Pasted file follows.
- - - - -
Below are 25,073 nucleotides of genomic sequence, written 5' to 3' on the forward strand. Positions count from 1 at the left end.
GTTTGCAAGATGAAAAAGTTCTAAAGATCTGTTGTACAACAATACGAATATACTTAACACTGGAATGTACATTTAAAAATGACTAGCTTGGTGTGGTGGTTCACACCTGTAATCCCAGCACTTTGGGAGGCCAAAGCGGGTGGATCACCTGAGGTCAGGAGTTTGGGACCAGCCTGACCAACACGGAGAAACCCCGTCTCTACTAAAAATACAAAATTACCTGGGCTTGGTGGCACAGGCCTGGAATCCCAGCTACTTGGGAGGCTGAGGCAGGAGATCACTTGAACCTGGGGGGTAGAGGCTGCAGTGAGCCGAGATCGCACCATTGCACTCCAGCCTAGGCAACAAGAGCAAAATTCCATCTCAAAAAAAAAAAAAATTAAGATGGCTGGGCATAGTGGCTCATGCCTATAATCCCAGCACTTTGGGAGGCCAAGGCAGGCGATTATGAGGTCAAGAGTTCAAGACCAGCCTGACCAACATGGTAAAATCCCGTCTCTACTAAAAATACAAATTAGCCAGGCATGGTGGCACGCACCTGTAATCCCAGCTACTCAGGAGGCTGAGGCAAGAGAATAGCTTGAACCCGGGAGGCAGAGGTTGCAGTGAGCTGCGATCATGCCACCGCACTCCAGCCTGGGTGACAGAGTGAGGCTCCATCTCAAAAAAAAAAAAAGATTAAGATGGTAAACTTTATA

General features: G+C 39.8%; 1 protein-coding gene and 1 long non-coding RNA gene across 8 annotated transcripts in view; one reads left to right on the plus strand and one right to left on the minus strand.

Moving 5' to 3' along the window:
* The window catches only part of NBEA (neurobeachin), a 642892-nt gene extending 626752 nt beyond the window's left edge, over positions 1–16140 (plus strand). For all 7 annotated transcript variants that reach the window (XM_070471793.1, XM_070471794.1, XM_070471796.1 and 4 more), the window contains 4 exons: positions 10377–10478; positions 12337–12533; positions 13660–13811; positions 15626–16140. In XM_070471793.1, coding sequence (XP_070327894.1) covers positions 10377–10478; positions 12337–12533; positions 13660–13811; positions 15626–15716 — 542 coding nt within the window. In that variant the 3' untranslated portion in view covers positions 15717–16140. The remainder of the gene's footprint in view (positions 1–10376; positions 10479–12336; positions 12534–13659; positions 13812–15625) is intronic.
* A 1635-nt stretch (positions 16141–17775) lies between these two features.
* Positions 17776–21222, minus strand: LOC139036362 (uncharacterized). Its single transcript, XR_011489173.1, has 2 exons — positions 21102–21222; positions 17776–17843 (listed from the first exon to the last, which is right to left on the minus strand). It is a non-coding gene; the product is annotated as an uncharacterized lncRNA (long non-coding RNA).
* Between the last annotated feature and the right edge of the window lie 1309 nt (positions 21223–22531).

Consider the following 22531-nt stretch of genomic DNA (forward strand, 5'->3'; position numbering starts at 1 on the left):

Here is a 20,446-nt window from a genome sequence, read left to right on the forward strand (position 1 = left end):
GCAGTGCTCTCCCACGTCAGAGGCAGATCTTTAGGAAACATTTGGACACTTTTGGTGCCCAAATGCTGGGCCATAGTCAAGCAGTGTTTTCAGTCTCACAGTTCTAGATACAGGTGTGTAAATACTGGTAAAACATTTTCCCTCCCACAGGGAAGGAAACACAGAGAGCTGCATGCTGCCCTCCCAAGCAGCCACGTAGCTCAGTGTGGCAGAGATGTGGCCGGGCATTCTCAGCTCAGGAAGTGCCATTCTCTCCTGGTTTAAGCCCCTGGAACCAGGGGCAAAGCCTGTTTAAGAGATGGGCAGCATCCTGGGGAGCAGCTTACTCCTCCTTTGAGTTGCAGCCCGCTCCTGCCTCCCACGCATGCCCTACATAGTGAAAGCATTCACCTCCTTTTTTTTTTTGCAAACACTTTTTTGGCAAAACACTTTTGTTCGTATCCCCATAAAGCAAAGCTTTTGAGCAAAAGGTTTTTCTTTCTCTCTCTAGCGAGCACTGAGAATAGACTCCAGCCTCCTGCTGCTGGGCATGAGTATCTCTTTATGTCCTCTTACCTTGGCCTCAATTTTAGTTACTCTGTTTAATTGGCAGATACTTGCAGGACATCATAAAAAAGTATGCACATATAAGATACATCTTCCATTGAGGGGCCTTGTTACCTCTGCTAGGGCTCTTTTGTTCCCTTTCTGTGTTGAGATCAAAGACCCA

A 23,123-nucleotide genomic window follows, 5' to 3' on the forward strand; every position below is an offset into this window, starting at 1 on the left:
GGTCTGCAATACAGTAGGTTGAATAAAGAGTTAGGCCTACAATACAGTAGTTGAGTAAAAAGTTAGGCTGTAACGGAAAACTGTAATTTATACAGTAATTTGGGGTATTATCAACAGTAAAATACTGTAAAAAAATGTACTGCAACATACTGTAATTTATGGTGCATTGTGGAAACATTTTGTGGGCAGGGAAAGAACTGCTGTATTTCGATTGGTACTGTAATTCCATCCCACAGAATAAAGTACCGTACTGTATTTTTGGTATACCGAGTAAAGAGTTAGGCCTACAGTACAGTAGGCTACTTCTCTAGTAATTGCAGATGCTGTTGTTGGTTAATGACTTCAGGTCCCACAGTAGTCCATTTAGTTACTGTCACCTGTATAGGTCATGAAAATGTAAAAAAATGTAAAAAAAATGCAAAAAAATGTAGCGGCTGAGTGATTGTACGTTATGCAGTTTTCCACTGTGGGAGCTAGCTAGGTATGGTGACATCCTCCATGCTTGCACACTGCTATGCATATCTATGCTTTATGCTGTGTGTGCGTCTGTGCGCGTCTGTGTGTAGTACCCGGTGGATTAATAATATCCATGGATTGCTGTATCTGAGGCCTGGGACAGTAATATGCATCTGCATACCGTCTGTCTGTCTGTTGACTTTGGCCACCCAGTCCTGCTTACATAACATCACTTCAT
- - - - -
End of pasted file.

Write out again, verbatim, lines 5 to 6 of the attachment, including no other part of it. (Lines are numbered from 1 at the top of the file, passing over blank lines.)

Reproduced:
* The window catches only part of NBEA (neurobeachin), a 642892-nt gene extending 626752 nt beyond the window's left edge, over positions 1–16140 (plus strand). For all 7 annotated transcript variants that reach the window (XM_070471793.1, XM_070471794.1, XM_070471796.1 and 4 more), the window contains 4 exons: positions 10377–10478; positions 12337–12533; positions 13660–13811; positions 15626–16140. In XM_070471793.1, coding sequence (XP_070327894.1) covers positions 10377–10478; positions 12337–12533; positions 13660–13811; positions 15626–15716 — 542 coding nt within the window. In that variant the 3' untranslated portion in view covers positions 15717–16140. The remainder of the gene's footprint in view (positions 1–10376; positions 10479–12336; positions 12534–13659; positions 13812–15625) is intronic.
* A 1635-nt stretch (positions 16141–17775) lies between these two features.